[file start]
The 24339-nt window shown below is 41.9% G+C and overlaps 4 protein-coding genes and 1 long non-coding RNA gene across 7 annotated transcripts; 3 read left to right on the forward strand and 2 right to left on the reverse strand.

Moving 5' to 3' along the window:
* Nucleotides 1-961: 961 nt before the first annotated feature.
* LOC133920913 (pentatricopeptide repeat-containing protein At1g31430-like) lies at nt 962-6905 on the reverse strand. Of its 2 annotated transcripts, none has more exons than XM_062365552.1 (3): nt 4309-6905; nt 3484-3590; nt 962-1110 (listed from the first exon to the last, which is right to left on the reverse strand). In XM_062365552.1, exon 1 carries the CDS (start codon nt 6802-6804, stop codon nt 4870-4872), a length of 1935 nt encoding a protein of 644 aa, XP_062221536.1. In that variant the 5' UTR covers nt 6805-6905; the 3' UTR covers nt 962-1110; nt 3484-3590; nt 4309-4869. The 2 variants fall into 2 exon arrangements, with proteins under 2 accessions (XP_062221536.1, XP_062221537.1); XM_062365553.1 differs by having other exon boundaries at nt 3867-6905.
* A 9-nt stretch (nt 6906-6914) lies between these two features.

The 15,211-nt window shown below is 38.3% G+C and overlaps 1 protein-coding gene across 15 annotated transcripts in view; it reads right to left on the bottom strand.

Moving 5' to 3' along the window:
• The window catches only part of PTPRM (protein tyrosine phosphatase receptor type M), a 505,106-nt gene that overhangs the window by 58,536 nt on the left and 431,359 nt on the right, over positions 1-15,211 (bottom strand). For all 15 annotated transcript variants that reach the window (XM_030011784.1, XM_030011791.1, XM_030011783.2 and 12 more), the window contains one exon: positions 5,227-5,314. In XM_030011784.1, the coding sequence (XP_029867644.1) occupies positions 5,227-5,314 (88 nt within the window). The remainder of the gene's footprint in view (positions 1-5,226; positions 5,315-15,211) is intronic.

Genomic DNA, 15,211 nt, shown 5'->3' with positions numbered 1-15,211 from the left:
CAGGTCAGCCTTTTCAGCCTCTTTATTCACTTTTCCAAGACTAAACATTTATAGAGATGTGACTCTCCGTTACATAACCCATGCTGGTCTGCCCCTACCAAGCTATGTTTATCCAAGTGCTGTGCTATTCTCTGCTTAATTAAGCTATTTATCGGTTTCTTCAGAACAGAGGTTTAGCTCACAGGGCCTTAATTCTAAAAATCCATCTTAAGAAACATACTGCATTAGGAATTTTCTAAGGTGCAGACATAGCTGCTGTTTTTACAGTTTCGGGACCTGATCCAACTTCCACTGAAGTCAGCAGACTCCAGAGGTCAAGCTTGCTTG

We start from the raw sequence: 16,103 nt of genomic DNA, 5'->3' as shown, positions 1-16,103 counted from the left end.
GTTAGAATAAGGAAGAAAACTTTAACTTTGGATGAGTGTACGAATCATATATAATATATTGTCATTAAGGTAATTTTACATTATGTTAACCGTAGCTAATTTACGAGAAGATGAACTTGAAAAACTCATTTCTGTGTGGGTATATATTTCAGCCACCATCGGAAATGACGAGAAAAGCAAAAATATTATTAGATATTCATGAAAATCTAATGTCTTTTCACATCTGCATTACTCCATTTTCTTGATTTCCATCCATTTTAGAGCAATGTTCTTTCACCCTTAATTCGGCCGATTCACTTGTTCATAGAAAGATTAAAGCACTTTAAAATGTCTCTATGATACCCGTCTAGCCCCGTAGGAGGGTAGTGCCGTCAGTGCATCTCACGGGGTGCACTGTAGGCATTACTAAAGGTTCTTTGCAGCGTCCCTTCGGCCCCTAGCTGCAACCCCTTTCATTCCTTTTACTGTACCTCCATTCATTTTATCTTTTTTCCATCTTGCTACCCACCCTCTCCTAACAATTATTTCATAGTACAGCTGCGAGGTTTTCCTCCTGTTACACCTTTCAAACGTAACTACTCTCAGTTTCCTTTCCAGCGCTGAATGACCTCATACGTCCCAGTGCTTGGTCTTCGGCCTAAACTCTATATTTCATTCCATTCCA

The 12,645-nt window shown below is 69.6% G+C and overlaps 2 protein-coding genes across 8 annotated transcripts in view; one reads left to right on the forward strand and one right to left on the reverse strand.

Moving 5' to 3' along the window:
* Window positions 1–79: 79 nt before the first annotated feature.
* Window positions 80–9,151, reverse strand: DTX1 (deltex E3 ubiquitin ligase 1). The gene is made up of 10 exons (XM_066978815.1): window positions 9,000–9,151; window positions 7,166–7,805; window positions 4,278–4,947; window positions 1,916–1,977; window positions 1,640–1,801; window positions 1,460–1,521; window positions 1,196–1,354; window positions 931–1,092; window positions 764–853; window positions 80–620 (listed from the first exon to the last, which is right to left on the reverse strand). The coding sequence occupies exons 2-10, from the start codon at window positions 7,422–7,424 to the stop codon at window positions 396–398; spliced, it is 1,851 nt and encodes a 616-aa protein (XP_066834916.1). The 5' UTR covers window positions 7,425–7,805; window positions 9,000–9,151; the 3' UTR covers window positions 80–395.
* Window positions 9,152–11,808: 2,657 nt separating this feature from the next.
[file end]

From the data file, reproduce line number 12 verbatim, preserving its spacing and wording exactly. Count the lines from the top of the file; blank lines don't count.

GTTAGAATAAGGAAGAAAACTTTAACTTTGGATGAGTGTACGAATCATATATAATATATTGTCATTAAGGTAATTTTACATTATGTTAACCGTAGCTAATTTACGAGAAGATGAACTTGAAAAACTCATTTCTGTGTGGGTATATATTTCAGCCACCATCGGAAATGACGAGAAAAGCAAAAATATTATTAGATATTCATGAAAATCTAATGTCTTTTCACATCTGCATTACTCCATTTTCTTGATTTCCATCCATTTTAGAGCAATGTTCTTTCACCCTTAATTCGGCCGATTCACTTGTTCATAGAAAGATTAAAGCACTTTAAAATGTCTCTATGATACCCGTCTAGCCCCGTAGGAGGGTAGTGCCGTCAGTGCATCTCACGGGGTGCACTGTAGGCATTACTAAAGGTTCTTTGCAGCGTCCCTTCGGCCCCTAGCTGCAACCCCTTTCATTCCTTTTACTGTACCTCCATTCATTTTATCTTTTTTCCATCTTGCTACCCACCCTCTCCTAACAATTATTTCATAGTACAGCTGCGAGGTTTTCCTCCTGTTACACCTTTCAAACGTAACTACTCTCAGTTTCCTTTCCAGCGCTGAATGACCTCATACGTCCCAGTGCTTGGTCTTCGGCCTAAACTCTATATTTCATTCCATTCCA